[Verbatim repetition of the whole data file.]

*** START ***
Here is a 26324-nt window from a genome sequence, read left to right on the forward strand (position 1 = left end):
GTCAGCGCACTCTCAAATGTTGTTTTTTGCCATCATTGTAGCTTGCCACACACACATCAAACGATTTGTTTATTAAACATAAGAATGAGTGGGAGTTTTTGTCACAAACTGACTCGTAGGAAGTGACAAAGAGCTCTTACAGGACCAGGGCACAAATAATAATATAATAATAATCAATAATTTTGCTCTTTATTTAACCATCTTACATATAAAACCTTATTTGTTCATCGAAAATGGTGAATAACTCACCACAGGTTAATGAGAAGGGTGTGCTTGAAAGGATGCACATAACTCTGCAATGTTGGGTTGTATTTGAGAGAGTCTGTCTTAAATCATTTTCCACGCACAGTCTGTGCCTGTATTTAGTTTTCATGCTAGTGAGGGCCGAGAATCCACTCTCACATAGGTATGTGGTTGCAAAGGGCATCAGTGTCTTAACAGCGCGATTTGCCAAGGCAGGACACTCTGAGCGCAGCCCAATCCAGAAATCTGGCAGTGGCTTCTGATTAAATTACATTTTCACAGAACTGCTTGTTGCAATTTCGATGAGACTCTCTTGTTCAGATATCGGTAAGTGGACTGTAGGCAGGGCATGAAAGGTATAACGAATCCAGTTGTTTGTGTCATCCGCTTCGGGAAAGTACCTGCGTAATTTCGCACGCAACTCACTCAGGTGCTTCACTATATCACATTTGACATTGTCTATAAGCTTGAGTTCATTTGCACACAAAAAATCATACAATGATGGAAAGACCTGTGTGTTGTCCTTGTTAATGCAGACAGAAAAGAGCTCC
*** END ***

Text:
Here is a 26324-nt window from a genome sequence, read left to right on the forward strand (position 1 = left end):
GTCAGCGCACTCTCAAATGTTGTTTTTTGCCATCATTGTAGCTTGCCACACACACATCAAACGATTTGTTTATTAAACATAAGAATGAGTGGGAGTTTTTGTCACAAACTGACTCGTAGGAAGTGACAAAGAGCTCTTACAGGACCAGGGCACAAATAATAATATAATAATAATCAATAATTTTGCTCTTTATTTAACCATCTTACATATAAAACCTTATTTGTTCATCGAAAATGGTGAATAACTCACCACAGGTTAATGAGAAGGGTGTGCTTGAAAGGATGCACATAACTCTGCAATGTTGGGTTGTATTTGAGAGAGTCTGTCTTAAATCATTTTCCACGCACAGTCTGTGCCTGTATTTAGTTTTCATGCTAGTGAGGGCCGAGAATCCACTCTCACATAGGTATGTGGTTGCAAAGGGCATCAGTGTCTTAACAGCGCGATTTGCCAAGGCAGGACACTCTGAGCGCAGCCCAATCCAGAAATCTGGCAGTGGCTTCTGATTAAATTACATTTTCACAGAACTGCTTGTTGCAATTTCGATGAGACTCTCTTGTTCAGATATCGGTAAGTGGACTGTAGGCAGGGCATGAAAGGTATAACGAATCCAGTTGTTTGTGTCATCCGCTTCGGGAAAGTACCTGCGTAATTTCGCACGCAACTCACTCAGGTGCTTCACTATATCACATTTGACATTGTCTATAAGCTTGAGTTCATTTGCACACAAAAAATCATACAATGATGGAAAGACCTGTGTGTTGTCCTTGTTAATGCAGACAGAAAAGAGCTCC